Charles Barr loves telling people that he owns a plumbing business.
It’s definitely not on the shortlist of things you’d imagine for an MBA business school grad with a background in tech.
He liked the idea of owning a business with an existing customer base and cashflow. But growing a tech startup requires great fundraising skills — which didn’t appeal to Charles. However, as a Warren Buffet and Charlie Munger fan, he didn’t mind looking into “boring” businesses without the price tags of sexier digital ones.
He focused his acquisition search on trade businesses and listened to as many podcasts as he could about the kinds of companies he was interested in. He also followed relevant people on Twitter (see the Resources section) and generally absorbed as much information as he could.
Trade businesses were attractive because they are highly fragmented — which meant there was an opportunity to find a company with potential at a relatively low price.
He considered electrical businesses, but ultimately focused on HVAC and plumbing companies within South Florida. HVAC proved to be more competitive. Charles says most of the attractive businesses were under contract by the time he found them.
Eventually his search led him to DiMartino Plumbing, which was making $1.5-$2 million annually with a profit of about $300,000. Using savings he’d accumulated, Charles purchased the plumbing company for about 3X cashflow. He liked DiMartino’s residential focus and that the business had a service component that he could grow and optimize.
On this episode of the podcast, he explains why he was attracted to a search fund model (and why he did a self-fund search in the end), what makes plumbing companies attractive for acquisition and the criteria he used when evaluating the business. He also shares his plans for growing a “mini conglomerate” of home services businesses through future acquisitions.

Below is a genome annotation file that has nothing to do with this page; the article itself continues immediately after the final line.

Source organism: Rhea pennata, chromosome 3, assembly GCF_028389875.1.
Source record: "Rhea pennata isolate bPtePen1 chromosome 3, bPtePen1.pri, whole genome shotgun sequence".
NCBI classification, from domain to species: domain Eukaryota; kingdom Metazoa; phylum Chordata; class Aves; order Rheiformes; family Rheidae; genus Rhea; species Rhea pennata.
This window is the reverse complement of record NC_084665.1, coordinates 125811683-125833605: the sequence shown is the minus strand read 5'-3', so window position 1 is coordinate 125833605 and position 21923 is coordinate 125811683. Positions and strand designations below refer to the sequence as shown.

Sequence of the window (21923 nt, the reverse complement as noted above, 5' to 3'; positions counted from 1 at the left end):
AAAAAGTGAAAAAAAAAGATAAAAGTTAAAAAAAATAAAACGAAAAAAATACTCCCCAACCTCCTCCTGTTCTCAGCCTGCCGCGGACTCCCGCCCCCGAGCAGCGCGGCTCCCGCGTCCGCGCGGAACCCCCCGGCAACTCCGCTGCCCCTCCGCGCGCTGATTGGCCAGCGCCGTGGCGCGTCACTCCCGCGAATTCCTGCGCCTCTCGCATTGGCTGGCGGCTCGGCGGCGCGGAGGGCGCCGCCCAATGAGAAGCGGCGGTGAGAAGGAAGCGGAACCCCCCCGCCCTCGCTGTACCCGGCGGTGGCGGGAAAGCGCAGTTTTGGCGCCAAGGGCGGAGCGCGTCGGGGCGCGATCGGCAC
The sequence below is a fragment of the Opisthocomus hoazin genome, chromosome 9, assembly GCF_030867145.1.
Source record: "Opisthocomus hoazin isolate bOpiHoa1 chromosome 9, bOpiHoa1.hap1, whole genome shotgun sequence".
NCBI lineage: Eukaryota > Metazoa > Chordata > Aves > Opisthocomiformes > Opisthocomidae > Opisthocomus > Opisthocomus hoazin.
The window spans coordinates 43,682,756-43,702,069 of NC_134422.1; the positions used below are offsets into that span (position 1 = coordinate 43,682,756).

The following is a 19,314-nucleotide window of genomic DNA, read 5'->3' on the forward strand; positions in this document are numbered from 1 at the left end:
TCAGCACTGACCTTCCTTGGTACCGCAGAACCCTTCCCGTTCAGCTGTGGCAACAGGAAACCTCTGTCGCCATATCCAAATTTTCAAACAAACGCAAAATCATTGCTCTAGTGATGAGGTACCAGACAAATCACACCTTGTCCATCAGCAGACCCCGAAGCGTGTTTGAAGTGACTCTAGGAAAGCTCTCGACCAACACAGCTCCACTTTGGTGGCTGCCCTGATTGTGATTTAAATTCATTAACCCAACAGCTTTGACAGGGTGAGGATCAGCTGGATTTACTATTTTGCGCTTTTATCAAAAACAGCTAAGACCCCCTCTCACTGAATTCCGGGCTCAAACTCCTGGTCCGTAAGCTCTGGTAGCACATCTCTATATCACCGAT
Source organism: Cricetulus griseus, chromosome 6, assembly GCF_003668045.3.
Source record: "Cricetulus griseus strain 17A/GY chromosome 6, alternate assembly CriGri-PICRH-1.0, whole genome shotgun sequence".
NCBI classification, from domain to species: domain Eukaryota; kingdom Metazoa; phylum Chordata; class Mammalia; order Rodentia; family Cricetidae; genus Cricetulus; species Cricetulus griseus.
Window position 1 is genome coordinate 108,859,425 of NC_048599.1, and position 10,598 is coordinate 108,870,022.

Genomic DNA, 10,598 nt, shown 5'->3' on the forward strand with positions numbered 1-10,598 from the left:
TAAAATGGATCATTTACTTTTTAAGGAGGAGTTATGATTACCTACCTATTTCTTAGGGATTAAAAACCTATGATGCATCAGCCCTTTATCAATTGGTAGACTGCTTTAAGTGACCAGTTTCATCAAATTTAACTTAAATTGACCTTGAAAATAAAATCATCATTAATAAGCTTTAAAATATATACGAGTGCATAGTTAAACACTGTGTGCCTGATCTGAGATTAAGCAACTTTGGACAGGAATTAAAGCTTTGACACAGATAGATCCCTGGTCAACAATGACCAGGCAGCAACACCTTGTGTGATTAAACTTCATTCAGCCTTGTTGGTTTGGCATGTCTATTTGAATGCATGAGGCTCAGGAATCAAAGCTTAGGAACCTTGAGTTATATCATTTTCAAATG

👍 Episode highlights with timestamps
👍 Resources mentioned in this episode
Acquisition Entrepreneur: Charles Barr
💵 What he acquired: An MIT grad (undergrad and business school), Charles spent a few years working in tech before deciding that he wanted to own a business in the trades. After studying up on other small business acquisitions — mostly from podcasts — Charles acquired West Palm Beach, Florida-based DiMartino Plumbing in July 2021 for about 3X seller discretionary earnings. He paid cash.
💡 Key quote: “I'm really excited about plumbing. I think it's a really interesting trade. Very importantly, Amazon's not going to kill you. The economics are good. It's technical. So there are a lot of reasons to go for a plumbing company.”
Acquisition Tips From the Episode
Top takeaways from this conversation
🔎 A proprietary search might not be the best use of your time.
When looking to acquire a business, Charles pursued many avenues, including brokerages and online platforms. When he found a business he thought was attractive, he reached out to the owner to start a dialogue about a potential acquisition.
“The problem with that is you're talking to a lot of people who are not interested in selling at all,” he says. “So I believe my time was better spent looking at businesses that were definitely for sale.”
💰 A search fund provides a path for investors to finance your business search, but it has its limitations.
Initially Charles was interested in pursuing a search fund where investors put in around $250,000 to finance the search for a business over a two-year period. He ultimately decided to conduct a self-funded search for three reasons:
- He didn’t want to feel pressured into buying a business to make investors feel like they were getting a return on their investment
- Investors aren’t generally interested in searches in limited geographic areas (and Charles knew he wanted to buy a business in South Florida)
- Adding investors raises the stakes — you’ll have to spend more money for the deal to make sense (dividing a $500,000 business among 10 people doesn’t work)